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52 review for Thoughts on the Education of Daughters (For Her Own Good: A Series of Conduct Books)

  1. 4 out of 5

    Ibis3

    I was expecting this conduct manual by this enlightenment era feminist to be far more avant garde, both in terms of her goals for women in society and with respect to religion. Sadly, this was pretty typical of the time and genre (seeing as I did a thesis on family roles as laid out in published sermons of the period, I know whereof I speak). One thing that did surprise me was her condemnation of young women romanticising the melodrama found in novels and on-stage. She goes on about how terrible I was expecting this conduct manual by this enlightenment era feminist to be far more avant garde, both in terms of her goals for women in society and with respect to religion. Sadly, this was pretty typical of the time and genre (seeing as I did a thesis on family roles as laid out in published sermons of the period, I know whereof I speak). One thing that did surprise me was her condemnation of young women romanticising the melodrama found in novels and on-stage. She goes on about how terrible it is to portray women and men suicidal after a failed romance both for a lack of realism and because it sets a poor example (one should put their sights on eternal bliss and take misfortune of this kind as a fleeting pain). I'd just finished reading her Wikipedia article which describes her attempting suicide after the man she'd been madly in love with dumped her and continued to refuse her obsessive applications to resume the relationship. I conclude that she wrote this book when she was young and very naïve. But I'm very much looking forward to reading her more mature work on the rights of man and woman.

  2. 5 out of 5

    Bárbara Martins

    *No rating, read for college

  3. 5 out of 5

    Judy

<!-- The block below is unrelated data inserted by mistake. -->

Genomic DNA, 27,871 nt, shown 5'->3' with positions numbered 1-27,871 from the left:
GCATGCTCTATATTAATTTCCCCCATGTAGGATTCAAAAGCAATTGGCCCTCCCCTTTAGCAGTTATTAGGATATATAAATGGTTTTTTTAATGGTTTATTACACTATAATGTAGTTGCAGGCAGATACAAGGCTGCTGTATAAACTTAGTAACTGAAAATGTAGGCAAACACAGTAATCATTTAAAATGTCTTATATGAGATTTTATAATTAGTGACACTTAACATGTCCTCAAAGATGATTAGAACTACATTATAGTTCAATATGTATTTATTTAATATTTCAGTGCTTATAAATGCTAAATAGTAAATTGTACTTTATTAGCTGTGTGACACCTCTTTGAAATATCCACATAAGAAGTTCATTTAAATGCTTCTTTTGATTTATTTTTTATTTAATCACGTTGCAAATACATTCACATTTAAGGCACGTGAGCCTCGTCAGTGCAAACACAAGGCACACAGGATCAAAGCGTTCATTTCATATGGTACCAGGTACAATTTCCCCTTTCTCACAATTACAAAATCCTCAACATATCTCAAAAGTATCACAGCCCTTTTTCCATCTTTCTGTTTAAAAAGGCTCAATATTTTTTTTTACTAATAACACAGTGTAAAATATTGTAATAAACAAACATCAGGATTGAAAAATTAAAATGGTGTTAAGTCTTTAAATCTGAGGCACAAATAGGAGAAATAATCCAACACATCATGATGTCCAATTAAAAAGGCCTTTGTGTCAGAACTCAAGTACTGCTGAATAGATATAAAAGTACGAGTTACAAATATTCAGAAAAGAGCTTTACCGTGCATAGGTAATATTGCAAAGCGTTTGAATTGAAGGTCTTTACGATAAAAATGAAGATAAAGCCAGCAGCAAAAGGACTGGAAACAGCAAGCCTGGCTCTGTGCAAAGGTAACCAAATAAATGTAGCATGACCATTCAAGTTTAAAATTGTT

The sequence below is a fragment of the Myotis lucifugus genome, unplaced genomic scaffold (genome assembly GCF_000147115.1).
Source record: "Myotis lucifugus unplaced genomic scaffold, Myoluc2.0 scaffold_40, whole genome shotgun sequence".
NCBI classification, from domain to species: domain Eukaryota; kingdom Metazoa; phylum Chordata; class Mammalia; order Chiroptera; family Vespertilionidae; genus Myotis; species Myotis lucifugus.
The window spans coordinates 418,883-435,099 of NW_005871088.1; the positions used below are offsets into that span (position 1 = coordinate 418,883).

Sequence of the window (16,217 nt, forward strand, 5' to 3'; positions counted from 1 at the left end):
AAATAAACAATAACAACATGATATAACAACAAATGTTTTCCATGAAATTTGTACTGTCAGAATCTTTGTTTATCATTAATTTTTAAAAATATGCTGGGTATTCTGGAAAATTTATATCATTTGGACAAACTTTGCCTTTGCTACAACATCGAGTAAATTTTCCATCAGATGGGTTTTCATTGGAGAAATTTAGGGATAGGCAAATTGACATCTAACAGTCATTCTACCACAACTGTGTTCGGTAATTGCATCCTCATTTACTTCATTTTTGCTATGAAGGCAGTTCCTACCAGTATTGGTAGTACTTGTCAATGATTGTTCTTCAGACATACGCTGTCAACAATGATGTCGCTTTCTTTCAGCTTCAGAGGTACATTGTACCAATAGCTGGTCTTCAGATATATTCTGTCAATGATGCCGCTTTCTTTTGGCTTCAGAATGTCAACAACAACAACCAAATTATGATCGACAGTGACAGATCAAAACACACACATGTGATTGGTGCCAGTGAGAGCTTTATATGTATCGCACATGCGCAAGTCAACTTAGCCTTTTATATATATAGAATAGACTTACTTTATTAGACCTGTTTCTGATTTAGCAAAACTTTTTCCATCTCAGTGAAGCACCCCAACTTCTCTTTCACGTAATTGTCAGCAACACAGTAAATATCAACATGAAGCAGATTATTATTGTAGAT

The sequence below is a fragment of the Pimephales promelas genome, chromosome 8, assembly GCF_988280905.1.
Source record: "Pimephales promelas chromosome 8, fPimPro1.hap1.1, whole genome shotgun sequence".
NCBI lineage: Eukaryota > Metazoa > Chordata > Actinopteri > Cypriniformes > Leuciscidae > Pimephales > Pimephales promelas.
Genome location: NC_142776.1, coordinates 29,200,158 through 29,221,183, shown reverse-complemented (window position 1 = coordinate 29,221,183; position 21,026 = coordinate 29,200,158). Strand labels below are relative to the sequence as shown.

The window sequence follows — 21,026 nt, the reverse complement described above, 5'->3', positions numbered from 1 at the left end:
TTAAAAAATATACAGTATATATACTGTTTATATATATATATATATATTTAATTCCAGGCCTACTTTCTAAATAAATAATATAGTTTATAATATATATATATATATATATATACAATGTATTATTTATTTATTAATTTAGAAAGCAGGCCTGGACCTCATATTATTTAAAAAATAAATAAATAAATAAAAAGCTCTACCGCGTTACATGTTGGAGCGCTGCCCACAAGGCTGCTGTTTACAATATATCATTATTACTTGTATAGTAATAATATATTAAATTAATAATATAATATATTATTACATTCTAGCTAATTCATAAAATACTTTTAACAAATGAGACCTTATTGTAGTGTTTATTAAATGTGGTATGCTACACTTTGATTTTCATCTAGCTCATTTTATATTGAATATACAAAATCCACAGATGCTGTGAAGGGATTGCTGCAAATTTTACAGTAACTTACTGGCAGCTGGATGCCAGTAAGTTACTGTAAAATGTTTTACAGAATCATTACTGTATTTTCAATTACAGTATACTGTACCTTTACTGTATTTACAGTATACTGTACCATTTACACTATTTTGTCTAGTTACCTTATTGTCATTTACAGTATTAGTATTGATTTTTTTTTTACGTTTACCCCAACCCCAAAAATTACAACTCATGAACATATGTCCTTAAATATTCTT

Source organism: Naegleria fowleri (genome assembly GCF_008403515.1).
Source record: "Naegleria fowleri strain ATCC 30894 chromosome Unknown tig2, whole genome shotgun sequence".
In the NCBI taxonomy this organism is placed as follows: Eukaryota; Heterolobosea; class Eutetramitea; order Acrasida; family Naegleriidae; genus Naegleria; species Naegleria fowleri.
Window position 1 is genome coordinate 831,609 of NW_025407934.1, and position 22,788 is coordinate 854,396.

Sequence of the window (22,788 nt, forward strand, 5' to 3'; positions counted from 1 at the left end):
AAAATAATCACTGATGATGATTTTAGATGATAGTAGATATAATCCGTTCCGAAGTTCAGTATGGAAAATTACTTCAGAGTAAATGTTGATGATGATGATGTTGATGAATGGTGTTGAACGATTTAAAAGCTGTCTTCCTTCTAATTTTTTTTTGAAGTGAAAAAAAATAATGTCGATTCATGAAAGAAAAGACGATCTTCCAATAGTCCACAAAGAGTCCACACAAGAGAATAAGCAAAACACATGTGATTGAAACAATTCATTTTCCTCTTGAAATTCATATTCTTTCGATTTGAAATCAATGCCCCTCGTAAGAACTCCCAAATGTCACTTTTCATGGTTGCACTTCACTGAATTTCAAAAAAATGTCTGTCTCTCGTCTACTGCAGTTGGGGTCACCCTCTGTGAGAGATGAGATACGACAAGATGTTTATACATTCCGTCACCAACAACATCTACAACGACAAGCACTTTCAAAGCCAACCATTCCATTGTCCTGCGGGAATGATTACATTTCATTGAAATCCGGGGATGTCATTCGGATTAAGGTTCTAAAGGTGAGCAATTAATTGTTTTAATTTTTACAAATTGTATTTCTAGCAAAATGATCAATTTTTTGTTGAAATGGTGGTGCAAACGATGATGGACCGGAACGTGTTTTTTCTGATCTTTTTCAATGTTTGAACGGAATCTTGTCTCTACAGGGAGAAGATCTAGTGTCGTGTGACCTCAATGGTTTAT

Wollstonecraft's first publication - a conventional sort of genre (instructional/conduct book), surprisingly, given Wollstonecraft's later radical productions, but perhaps it was a safe option for a woman seeking economic independence as a writer. Moreover, as a governess, and before that a school teacher, she was well situated to comment on the challenges of guiding young women to maturity in the 1780's. Personal experience too no doubt informed the insightful passages on roles that fate foiste Wollstonecraft's first publication - a conventional sort of genre (instructional/conduct book), surprisingly, given Wollstonecraft's later radical productions, but perhaps it was a safe option for a woman seeking economic independence as a writer. Moreover, as a governess, and before that a school teacher, she was well situated to comment on the challenges of guiding young women to maturity in the 1780's. Personal experience too no doubt informed the insightful passages on roles that fate foisted on less fortunate females - especially the miserable ones of Companion and Governess. I daresay Wollstonecraft's biographers have mined the text for clues about her life. I'm in no position to comment on this work's relationship to Wollstonecraft's famous VRN, not having read the latter, but I can say I found TED interesting for the glimpses it provided into domestic affairs and contemporary fashions (including beauty products referred to as "Olympian dew" and "the paint which enlivened Ninon's face"!). It also helps fill out the the context for some scenes/themes in novels of the period featuring young heroines (such as Burney's Evelina). Thinking here about Wollstonecraft's chapters on 'Public Places' and 'The Theatre'.... For all its conservative and at times repressive prescriptions, symptomatic of the times, there is an earnestness that comes up from the pages - an earnest desire to promote strong and resilient minds, albeit within the confines of traditional gender roles/restrictions. For modern readers, the appeal will be to a limited audience - mainly those seeking to trace Wollstonecraft's development as a writer/to plot the evolution of her feminist thinking.